LUNCH AT THE IDLE ROCKS HOTEL
At the southern end of the Roseland Peninsula sits St Mawes, a picturesque fishing village, with its rows of whitewashed cottages and small working harbour, overlooked by Henry VIII’s clover-leaf shaped fortress.
It takes a long time to get to St Mawes, which is why it is such a peaceful spot. It has become a popular haven for holiday makers, nature lovers and watersports enthusiasts, and there is plenty of choice of accommodation, pubs and restaurants in the area.
The Idle Rocks Hotel was built on the edge of the harbour in St Mawes in 1913 and has recently undergone a complete refurbishment by current owners David and Karen Richards. I had heard a lot about the hotel, and was more than happy to accept an invitation to lunch.
A warm, calm atmosphere greeted me as I burst into the hotel reception, looking rather bedraggled from the wind and rain.
The hotel sits right on the harbour’s edge, with a south-facing terrace I could only dream of sitting on in the sun. The views from inside were pretty good though, and I was very quickly relaxing with a coffee in the comfortable lounge, watching the fishing boats coming in and out.
But I was here to eat! And so to the smart dining room, cleverly designed over three tiers so that every table has a sea view. The spring menu had only just been launched and I was keen to try it out.
Head Chef Mark Apsey’s (ex-Nathan Outlaw and Alan Murchison) menu had caught my eye for it’s originality, with inventive combinations that just needed to be tasted.
We kicked off with a basket of soft seeded bread, still warm, with a perfectly crunchy crust, and a choice of butter or dipping oil with balsamic vinegar.
Ceviche of the week was red mullet (above left). The succulent slices of fish were served with tiny chunks of sweet and sharp kiwi and grapefuit, slivers of ginger and micro coriander.
Debbie Warner, Head of PR and Marketing for the hotel, joined me for lunch. She opted for the sea bream ceviche (above right), served with red onion, mint, peanuts and cherry tomatoes. This was such a contrast from the red mullet, even the texture of the fish was completely different, much softer, and the onion and peanuts made it a more savoury affair, and equally delicious.
I would have happily eaten anything from the menu, but I was particularly intrigued by the Roseland scampi (below left), and my mouth is watering as I remember the dish. Each mouthful was a lucky dip; the hot and crispy nuggets contained either tiny scallops or juicy snails (from nearby Kernow Escargots), and who would have thought that spring onions, soy sauce and coriander would have gone with scampi so well? A delight.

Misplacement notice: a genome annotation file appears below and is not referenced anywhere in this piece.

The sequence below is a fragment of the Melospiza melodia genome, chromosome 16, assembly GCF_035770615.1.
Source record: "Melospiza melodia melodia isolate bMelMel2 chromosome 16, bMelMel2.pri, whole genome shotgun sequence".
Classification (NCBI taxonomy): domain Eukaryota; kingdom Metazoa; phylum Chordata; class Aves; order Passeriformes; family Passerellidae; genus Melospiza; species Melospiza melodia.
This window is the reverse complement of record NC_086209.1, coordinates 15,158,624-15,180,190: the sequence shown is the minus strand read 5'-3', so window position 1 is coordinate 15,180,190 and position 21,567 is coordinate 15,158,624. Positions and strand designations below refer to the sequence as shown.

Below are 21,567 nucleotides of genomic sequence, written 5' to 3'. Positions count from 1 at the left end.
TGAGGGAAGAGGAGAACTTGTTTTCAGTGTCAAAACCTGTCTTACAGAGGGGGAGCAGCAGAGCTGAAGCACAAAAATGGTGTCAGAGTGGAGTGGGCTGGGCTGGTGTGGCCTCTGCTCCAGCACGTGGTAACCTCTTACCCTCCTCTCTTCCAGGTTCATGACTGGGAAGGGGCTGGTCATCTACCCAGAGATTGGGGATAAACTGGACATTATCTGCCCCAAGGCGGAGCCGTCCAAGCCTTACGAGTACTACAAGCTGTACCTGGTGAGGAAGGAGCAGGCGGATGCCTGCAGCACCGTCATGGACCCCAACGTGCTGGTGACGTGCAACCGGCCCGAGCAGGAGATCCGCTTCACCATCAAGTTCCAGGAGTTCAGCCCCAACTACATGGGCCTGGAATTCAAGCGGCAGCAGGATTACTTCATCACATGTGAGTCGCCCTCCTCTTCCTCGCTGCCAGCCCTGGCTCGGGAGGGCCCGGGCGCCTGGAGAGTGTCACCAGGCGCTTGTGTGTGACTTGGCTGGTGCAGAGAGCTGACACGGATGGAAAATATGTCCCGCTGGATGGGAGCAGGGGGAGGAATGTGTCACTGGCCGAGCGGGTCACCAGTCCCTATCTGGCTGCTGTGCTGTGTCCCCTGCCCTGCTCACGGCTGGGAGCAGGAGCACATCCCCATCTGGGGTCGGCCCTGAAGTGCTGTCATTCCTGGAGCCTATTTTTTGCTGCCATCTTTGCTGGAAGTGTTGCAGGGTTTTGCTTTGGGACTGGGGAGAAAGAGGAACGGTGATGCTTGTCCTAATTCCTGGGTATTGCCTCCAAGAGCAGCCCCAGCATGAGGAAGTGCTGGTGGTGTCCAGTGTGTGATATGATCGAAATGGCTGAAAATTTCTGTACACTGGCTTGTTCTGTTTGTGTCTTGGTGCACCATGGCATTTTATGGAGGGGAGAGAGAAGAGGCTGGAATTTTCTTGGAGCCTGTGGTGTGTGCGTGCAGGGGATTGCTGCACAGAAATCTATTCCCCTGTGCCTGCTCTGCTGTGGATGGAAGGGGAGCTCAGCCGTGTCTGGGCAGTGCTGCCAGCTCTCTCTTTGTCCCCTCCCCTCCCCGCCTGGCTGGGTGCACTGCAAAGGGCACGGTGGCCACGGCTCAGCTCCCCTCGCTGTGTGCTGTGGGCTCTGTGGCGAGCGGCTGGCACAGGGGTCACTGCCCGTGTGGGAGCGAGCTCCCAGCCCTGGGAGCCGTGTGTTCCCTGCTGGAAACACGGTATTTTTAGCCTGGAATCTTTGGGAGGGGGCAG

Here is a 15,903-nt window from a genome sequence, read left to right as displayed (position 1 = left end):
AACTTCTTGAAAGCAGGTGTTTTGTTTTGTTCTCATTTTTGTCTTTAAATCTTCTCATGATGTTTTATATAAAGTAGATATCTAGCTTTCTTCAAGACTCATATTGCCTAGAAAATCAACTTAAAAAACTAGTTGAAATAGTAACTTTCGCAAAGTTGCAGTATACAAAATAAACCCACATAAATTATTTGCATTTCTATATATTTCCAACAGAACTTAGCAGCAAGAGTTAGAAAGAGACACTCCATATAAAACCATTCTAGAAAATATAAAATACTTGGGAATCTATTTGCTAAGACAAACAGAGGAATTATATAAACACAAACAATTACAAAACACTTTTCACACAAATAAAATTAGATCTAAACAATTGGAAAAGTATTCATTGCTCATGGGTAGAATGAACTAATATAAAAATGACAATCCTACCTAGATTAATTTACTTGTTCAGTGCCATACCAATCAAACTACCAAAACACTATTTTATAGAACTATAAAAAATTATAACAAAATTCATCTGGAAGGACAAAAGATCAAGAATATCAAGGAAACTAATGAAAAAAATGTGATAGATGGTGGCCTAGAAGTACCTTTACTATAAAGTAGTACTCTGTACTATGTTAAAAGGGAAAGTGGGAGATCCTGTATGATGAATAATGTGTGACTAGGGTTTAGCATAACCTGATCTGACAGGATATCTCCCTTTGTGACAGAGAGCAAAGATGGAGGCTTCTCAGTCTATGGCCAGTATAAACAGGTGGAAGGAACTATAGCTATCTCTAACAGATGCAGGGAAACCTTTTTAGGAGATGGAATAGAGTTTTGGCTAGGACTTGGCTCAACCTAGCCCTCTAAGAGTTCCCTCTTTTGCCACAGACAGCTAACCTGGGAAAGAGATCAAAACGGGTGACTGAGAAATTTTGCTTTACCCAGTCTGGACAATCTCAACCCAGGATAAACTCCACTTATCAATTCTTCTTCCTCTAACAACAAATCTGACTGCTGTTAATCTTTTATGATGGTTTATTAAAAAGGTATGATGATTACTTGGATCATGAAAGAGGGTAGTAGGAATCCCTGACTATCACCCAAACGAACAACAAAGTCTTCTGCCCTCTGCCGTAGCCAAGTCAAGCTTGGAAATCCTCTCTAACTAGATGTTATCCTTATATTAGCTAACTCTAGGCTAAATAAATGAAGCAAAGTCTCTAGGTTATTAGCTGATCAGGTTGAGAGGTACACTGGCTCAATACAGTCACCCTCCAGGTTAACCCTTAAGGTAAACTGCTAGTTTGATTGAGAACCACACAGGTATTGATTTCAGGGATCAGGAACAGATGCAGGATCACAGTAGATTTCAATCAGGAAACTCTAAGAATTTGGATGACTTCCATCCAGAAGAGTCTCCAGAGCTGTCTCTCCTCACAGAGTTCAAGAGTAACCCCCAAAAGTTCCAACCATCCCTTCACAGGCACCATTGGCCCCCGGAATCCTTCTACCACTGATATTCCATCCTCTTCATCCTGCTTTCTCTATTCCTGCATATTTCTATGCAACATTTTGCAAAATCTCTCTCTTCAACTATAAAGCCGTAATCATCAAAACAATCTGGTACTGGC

Debbie put to me to shame with her healthy choice of a chargrilled courgette and pepper salad (above right). The vegetables were topped with spinach, black rice and hazelnuts and the most beautiful dressing.
(At this point I should say that throughout our meal the staff were impeccable and we were wanting for nothing. Not once did I think I was uncomfortable, or the cutlery was too heavy, or the glass a silly shape, or the plates too scratchy. It was all just right.)
It would have been rude to leave without pudding, so we ordered one of each of the “sweet plates”.
The chocolate and ale ganache (above left) was smooth and rich, served with crunchy miniature meringues and malted milk ice cream. The addition of chocolate sauce, delicious chocolate crumbs and a beer jelly (made from a stout made with chocolate malt) meant that I wolfed my half down very rapidly.
I had never tried butternut squash ice cream before, and wow, it was good. This was served as part of the “Apple Granola Crumble”, along with apple gel, dried apple, stewed apple, sweet crispy grains of granola and tiny cubes of candied butternut squash. It was sweet and sharp, with the ice cream providing the perfect contrast in flavour and texture.
After lunch I was treated to a quick tour of the rooms. Sumptuous bedding (with cute sticks of rock for guests) and soft blankets looked very inviting. Rooms contain comfy arm chairs and sofas, top notch bathrooms and far-reaching sea views, with lovely touches like Roberts digital radios and Nespresso machines.
The artwork around the hotel is particularly beautiful, and I adore the lobster pot lights in the main stairwell (pictured, above right). Children are well catered for with a fun kids’ room, and a family suite with adjoining rooms. The twin room (pictured, below right) is perfect for older children.
Owner, Karen Richards, certainly has a good eye for detail and the hotel has that magical combination of being smart and stylish as well as relaxed and comfortable. The Richards’ next project is the refurbishment of The St Mawes Hotel, due to reopen for Easter 2015.
But back to the food… We ate from the Spring lunch menu. During the evening an à la carte menu is available, and on Sundays brunch and lunchtime roast menus are served. On the strength of my lunch I will be returning to try out more of Mark Apsey’s fabulous food, and I might just have to decamp to St Mawes for a few nights while I’m at it.
Thank you to Debbie for treating me to such a delicious lunch, and to the staff for looking after us so well.
For more information please visit idlerocks.com.